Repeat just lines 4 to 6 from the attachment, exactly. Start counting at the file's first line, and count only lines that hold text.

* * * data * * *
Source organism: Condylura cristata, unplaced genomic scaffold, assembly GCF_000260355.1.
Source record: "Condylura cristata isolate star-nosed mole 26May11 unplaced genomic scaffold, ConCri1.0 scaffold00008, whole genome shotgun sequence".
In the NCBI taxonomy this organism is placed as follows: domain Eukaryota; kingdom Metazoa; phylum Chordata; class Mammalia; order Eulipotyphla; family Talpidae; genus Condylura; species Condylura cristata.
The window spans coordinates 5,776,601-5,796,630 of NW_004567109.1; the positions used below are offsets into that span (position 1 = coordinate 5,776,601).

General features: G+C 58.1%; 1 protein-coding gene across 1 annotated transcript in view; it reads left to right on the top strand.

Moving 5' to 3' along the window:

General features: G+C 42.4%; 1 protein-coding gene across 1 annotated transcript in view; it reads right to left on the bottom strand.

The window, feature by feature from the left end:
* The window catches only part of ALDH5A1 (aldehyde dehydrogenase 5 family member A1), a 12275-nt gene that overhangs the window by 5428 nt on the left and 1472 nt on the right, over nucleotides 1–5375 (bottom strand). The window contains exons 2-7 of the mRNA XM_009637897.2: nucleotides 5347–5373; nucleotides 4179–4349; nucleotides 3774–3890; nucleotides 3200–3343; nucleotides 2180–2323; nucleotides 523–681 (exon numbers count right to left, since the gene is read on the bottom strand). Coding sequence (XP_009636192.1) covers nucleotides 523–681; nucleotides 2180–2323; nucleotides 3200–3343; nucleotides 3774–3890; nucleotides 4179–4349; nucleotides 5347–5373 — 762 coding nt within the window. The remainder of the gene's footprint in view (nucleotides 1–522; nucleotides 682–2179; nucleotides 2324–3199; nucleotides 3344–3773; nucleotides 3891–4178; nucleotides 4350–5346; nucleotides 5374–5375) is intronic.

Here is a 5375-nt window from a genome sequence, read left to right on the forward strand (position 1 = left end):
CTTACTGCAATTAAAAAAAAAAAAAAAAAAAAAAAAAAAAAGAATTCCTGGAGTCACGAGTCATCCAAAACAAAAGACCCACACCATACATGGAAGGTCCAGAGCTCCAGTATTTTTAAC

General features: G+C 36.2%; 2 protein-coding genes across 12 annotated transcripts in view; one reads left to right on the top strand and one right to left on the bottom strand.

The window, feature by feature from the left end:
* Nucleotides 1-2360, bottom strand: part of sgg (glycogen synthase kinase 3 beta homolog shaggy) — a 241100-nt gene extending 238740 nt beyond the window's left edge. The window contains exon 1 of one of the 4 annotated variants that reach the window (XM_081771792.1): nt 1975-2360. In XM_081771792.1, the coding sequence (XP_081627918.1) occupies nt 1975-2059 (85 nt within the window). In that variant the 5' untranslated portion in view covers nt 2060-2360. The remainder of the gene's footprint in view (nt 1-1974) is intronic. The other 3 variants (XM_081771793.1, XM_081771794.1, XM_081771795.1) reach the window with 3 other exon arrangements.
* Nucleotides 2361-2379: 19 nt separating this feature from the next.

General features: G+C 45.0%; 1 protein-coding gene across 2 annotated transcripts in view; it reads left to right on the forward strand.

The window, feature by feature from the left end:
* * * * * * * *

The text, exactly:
The window spans coordinates 5,776,601-5,796,630 of NW_004567109.1; the positions used below are offsets into that span (position 1 = coordinate 5,776,601).

General features: G+C 58.1%; 1 protein-coding gene across 1 annotated transcript in view; it reads left to right on the top strand.

Moving 5' to 3' along the window: